#1
I honestly really like this kind of things. i really dislike the super happy tone in pure pop punk songs, so I'm willing to spice it with some darker minor chords and riffs as such. kind of like in the older blink albums. so basically im asking how to incorporate minor shapes and chords into poppy lyrics, and also what are some common minor keys that would fit? Thanks in advance
I'm a dirty fuckin' punk / i sell myself for a beer
#2
Unless you have perfect pitch, the key shouldn't matter. D minor key sounds the same as A minor key or any other minor key. So it doesn't really matter in which minor key you write your song in (and it can also be transposed to another key).

How to write in a minor key? I don't know, just come up with melodies and riffs in a minor key. You just need to make sure that your tonic chord (the chord that sounds like home) is a minor chord. I don't really know pop punk that well but I'm pretty sure there are plenty of minor key pop punk songs, just like there are plenty of minor key songs in any genre.

Listen to other bands and their minor key songs to get inspiration.
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#3
ahh, alright man, that makes sense. Thank you very much!
I'm a dirty fuckin' punk / i sell myself for a beer
#4
Quote by Strobber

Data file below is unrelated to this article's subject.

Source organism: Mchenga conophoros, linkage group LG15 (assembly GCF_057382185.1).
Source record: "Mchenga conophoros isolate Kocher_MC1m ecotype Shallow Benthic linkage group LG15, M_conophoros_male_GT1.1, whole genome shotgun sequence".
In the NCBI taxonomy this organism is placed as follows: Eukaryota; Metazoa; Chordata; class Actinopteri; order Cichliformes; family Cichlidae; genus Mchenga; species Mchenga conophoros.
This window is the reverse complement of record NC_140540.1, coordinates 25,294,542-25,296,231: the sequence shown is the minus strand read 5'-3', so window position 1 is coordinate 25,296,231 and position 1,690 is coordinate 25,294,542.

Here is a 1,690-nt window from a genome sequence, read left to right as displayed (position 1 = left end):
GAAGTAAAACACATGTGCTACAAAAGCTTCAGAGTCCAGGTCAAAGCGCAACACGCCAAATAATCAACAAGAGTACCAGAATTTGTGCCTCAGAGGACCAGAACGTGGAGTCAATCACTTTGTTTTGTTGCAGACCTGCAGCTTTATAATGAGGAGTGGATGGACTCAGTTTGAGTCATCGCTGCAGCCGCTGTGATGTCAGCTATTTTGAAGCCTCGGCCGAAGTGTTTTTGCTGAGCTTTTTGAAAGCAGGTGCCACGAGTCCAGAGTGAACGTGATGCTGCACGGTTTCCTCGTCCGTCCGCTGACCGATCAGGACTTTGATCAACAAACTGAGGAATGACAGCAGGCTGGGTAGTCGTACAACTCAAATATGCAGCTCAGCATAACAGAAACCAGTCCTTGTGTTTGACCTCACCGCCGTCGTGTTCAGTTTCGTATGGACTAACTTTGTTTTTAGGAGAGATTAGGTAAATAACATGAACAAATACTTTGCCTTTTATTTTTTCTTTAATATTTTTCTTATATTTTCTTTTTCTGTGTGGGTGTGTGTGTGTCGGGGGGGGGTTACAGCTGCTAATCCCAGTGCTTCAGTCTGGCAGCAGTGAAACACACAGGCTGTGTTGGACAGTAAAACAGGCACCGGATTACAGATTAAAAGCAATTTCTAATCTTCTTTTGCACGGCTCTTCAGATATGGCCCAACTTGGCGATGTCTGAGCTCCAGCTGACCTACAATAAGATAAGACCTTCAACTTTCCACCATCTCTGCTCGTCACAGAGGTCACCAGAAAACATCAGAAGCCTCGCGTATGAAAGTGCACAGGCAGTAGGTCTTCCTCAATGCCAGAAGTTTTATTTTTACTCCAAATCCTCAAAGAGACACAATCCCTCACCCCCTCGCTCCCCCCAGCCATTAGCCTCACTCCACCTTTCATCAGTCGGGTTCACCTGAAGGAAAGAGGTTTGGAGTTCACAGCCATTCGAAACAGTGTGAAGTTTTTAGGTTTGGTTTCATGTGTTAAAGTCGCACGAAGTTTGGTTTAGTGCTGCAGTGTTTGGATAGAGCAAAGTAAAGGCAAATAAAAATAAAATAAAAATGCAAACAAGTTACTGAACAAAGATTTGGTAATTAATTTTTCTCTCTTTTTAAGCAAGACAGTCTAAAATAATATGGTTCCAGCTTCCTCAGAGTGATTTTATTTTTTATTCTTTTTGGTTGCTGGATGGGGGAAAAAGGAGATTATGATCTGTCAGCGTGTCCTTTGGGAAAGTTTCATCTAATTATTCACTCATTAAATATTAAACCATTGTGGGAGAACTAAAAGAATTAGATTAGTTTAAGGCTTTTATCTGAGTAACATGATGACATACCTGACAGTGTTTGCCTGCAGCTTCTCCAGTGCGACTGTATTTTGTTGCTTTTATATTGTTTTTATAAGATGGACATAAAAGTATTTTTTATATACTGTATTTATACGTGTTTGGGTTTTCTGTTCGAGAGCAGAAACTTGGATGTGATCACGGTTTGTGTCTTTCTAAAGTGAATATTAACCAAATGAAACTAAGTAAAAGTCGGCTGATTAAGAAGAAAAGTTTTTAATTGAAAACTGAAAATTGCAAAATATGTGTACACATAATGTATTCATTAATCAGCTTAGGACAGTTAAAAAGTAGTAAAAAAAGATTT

I honestly really like this kind of things. i really dislike the super happy tone in pure pop punk songs, so I'm willing to spice it with some darker minor chords and riffs as such. kind of like in the older blink albums. so basically im asking how to incorporate minor shapes and chords into poppy lyrics, and also what are some common minor keys that would fit? Thanks in advance
Well, the reason "punk" sounds "poppy", is because that's what it's intended to be, pop or seminal rock music played poorly by semi-skilled musicians.... (Don't shoot the messenger).

FWIW, and if it will help you sort out "what key to write in", "All along the Watchtower", by Bob Dylan, is in a minor key, and has a minor key chord progression. "i, VI, VII".

That being "i" the tonic minor chord, the "VI" 6th of the scale major chord, and the VII 7th degree of the scale major chord. The song always returns to the tonic "i", and is therefore in a minor key.

But, I've seen the song written and performed in keys from A minor to E minor.

The chords in A minor, Am, F, G. The chords in E minor, Em, C, D.

The reason for this is, to accommodate the singers range. The same melody will always have the same "intervals" (note spaces going up or down in pitch ), but will need start higher or lower and end higher or lower, based on the singer's ability to sing them.

Using "Watchtower" as an example, Written in Am, the melody suits a baritone. Written in E minor it would be for a tenor or low alto female.

Accordingly, you can decide on a fixed pitched chord progression but where the melody line fits into it, is going to be the issue as to whether or not you, or someone else you choose, is going to be able to sing it.

And if you really want minor keys in super abundance though, might I suggest you start listening to symphonic metal....
Last edited by Captaincranky at Apr 8, 2016,